He adopts this plan,—he promises some of the most insignificant of the judges some money; then he keeps it back, hoping by this means (as he thought that the respectable men would, of their own accord, judge with impartiality) to make those who were less esteemed furious against Oppianicus on account of their disappointment. Therefore, as he had always been a blundering and a perverse fellow, he begins with Bulbus, and finding him sulky and yawning because he had got nothing for a long time, he gives him a gentle spur. “What will you do,” says he, “will you help me, O Bulbus, so that we need not serve the republic for nothing?” But he, as soon as he heard this—“For nothing,” said he, “I will follow whenever you like. But what have you got?” Then he promises him forty thousand sesterces if Oppianicus is acquitted. And he begs him to summon the rest of those with whom he is accustomed to converse, and he, the contriver of the whole business, adds Gutta 1 to Bulbus.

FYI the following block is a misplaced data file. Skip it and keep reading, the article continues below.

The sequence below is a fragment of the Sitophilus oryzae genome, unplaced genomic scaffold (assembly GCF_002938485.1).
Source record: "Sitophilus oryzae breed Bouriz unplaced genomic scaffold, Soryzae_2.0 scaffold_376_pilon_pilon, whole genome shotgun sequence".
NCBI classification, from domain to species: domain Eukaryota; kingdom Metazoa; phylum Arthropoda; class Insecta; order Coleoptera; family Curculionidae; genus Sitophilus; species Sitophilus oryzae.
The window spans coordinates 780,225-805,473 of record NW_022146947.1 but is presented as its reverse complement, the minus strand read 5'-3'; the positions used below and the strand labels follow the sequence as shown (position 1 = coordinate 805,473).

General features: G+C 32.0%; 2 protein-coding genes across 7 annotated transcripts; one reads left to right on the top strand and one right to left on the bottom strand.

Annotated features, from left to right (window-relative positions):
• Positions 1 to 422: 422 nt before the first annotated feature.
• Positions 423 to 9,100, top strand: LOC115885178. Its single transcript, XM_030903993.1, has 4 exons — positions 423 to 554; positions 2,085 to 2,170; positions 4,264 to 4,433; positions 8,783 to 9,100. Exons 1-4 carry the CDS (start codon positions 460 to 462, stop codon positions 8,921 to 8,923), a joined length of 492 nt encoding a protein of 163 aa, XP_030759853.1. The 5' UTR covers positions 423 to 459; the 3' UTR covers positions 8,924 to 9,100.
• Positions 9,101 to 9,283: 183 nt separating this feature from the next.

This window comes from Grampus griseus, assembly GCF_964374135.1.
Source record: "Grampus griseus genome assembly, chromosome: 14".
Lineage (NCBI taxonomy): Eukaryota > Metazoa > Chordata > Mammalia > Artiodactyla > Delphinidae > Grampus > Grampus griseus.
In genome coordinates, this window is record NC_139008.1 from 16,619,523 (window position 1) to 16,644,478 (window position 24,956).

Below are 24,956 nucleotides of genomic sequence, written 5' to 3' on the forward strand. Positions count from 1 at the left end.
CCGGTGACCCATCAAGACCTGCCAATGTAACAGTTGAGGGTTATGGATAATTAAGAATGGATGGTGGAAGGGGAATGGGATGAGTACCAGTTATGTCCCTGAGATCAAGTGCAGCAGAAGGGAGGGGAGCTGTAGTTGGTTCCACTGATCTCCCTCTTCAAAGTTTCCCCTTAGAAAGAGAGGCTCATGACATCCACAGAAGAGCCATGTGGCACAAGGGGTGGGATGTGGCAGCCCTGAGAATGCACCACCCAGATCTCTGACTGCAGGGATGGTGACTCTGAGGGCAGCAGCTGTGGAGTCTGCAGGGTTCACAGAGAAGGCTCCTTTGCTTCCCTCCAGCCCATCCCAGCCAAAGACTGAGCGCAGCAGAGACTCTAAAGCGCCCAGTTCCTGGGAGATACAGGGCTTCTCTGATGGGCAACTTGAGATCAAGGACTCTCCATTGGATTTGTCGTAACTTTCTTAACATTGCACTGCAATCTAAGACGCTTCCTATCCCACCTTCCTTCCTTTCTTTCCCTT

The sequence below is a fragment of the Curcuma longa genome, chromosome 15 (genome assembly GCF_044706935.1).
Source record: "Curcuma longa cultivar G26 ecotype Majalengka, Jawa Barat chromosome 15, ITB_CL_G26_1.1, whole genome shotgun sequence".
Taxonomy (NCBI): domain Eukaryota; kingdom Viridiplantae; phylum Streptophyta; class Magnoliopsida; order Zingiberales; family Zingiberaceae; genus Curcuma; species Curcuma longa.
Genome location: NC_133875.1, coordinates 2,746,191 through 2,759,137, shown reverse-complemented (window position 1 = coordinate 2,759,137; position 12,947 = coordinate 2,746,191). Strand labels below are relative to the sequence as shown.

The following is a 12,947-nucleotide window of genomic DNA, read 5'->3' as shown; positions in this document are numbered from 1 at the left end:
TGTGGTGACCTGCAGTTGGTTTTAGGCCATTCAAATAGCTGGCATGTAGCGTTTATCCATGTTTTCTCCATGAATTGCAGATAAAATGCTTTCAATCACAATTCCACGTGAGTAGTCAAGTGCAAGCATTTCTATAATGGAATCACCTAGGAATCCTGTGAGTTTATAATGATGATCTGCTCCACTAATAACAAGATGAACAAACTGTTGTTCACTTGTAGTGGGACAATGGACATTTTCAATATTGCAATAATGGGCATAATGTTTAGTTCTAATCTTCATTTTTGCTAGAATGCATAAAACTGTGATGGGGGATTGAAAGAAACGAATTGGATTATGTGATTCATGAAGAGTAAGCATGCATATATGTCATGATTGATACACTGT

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THE SPEECH OF M. T. CICERO IN DEFENCE OF AULUS CLUENTIUS HABITUS.
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